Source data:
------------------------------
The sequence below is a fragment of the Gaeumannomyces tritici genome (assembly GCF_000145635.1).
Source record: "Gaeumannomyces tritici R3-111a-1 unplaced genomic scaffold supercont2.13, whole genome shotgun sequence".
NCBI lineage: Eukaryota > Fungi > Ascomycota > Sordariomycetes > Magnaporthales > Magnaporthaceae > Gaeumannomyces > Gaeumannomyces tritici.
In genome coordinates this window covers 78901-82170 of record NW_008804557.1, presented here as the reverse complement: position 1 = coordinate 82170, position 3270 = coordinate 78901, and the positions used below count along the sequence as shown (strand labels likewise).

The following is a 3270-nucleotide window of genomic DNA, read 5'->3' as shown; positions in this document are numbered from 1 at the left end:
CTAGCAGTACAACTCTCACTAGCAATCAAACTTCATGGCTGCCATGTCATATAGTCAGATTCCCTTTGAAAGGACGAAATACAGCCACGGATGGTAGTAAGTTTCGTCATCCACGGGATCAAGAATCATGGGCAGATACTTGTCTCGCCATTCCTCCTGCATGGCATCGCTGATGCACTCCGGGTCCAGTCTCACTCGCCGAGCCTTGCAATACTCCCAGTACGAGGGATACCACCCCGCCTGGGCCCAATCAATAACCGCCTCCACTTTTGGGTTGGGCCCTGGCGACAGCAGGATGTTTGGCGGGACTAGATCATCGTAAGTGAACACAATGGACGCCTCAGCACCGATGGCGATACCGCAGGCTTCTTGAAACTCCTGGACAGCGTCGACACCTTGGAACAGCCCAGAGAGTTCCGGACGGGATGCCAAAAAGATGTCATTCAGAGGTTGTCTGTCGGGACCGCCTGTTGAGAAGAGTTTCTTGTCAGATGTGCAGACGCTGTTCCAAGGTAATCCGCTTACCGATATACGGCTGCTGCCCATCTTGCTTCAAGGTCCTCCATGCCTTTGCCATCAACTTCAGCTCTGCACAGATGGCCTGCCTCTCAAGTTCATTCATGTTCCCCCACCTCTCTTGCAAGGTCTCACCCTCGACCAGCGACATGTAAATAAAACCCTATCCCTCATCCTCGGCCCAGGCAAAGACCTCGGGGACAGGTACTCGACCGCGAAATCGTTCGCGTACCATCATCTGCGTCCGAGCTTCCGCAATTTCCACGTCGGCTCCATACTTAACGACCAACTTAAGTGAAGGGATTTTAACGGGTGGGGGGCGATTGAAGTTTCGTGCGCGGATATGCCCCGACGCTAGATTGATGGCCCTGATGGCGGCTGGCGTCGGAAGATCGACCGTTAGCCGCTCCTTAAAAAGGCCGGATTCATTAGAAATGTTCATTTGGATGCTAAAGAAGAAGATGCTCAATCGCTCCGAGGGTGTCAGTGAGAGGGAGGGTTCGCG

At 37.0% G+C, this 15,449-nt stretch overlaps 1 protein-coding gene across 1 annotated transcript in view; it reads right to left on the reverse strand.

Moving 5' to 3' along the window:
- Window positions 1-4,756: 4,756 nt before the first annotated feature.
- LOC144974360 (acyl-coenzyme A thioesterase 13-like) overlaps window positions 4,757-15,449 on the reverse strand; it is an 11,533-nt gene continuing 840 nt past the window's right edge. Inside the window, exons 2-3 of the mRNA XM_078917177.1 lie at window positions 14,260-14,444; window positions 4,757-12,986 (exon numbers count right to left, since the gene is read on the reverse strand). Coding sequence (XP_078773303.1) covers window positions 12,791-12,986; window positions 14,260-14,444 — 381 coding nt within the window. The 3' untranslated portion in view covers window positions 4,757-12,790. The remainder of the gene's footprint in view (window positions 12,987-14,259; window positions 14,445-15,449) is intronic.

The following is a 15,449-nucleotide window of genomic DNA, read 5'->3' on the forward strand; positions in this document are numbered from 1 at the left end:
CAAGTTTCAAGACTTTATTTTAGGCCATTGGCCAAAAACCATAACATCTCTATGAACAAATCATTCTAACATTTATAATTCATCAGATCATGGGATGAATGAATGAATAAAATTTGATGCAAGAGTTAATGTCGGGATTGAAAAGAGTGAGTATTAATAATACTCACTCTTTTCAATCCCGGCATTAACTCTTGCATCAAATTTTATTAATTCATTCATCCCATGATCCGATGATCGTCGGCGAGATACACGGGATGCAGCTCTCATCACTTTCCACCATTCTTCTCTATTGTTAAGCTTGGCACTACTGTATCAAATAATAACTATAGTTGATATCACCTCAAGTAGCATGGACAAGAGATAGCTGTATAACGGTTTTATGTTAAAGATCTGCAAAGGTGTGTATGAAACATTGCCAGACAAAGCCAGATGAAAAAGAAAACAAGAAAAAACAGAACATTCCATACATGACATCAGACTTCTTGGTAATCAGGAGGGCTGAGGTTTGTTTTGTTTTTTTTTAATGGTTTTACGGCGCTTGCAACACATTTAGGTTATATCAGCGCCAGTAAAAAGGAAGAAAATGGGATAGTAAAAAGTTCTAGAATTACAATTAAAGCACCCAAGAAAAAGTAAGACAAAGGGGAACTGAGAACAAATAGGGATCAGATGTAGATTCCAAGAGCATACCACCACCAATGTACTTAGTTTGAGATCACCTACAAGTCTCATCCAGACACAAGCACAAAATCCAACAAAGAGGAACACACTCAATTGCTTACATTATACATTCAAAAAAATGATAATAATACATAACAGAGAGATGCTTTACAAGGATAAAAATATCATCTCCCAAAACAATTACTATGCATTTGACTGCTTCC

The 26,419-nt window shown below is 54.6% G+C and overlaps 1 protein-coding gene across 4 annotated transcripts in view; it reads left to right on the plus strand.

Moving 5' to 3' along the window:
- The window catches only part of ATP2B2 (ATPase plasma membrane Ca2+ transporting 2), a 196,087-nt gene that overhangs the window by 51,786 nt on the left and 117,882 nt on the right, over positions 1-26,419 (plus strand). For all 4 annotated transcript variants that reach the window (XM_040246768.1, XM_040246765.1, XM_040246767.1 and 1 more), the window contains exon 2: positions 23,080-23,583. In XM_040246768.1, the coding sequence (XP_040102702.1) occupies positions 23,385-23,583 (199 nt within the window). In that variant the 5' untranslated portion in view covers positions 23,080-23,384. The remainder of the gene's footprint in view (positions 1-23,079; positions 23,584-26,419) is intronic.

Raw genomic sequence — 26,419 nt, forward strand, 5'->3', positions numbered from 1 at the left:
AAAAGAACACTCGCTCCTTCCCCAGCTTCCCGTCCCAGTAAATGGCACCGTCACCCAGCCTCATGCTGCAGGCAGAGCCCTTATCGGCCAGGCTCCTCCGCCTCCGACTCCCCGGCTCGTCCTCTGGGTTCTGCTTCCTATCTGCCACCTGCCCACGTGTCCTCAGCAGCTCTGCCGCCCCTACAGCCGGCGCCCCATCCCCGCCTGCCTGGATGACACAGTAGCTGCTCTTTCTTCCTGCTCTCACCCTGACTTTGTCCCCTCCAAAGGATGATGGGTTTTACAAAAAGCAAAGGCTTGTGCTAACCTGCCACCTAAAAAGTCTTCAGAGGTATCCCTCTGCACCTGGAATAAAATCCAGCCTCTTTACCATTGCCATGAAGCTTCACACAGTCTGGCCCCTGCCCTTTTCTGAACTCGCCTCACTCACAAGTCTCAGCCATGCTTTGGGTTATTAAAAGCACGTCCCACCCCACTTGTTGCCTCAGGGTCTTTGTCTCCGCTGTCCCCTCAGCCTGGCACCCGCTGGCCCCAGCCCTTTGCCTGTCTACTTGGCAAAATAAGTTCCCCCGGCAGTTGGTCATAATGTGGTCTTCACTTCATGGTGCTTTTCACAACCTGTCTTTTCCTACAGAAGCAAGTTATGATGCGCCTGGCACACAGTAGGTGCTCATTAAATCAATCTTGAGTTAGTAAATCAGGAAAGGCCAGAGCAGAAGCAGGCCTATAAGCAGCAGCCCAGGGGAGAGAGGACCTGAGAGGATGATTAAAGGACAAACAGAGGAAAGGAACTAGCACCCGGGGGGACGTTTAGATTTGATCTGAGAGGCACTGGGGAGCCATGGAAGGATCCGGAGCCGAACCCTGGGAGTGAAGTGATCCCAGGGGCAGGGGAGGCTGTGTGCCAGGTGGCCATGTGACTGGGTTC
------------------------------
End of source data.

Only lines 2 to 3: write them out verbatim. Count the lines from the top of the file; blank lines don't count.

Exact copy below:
Source record: "Gaeumannomyces tritici R3-111a-1 unplaced genomic scaffold supercont2.13, whole genome shotgun sequence".
NCBI lineage: Eukaryota > Fungi > Ascomycota > Sordariomycetes > Magnaporthales > Magnaporthaceae > Gaeumannomyces > Gaeumannomyces tritici.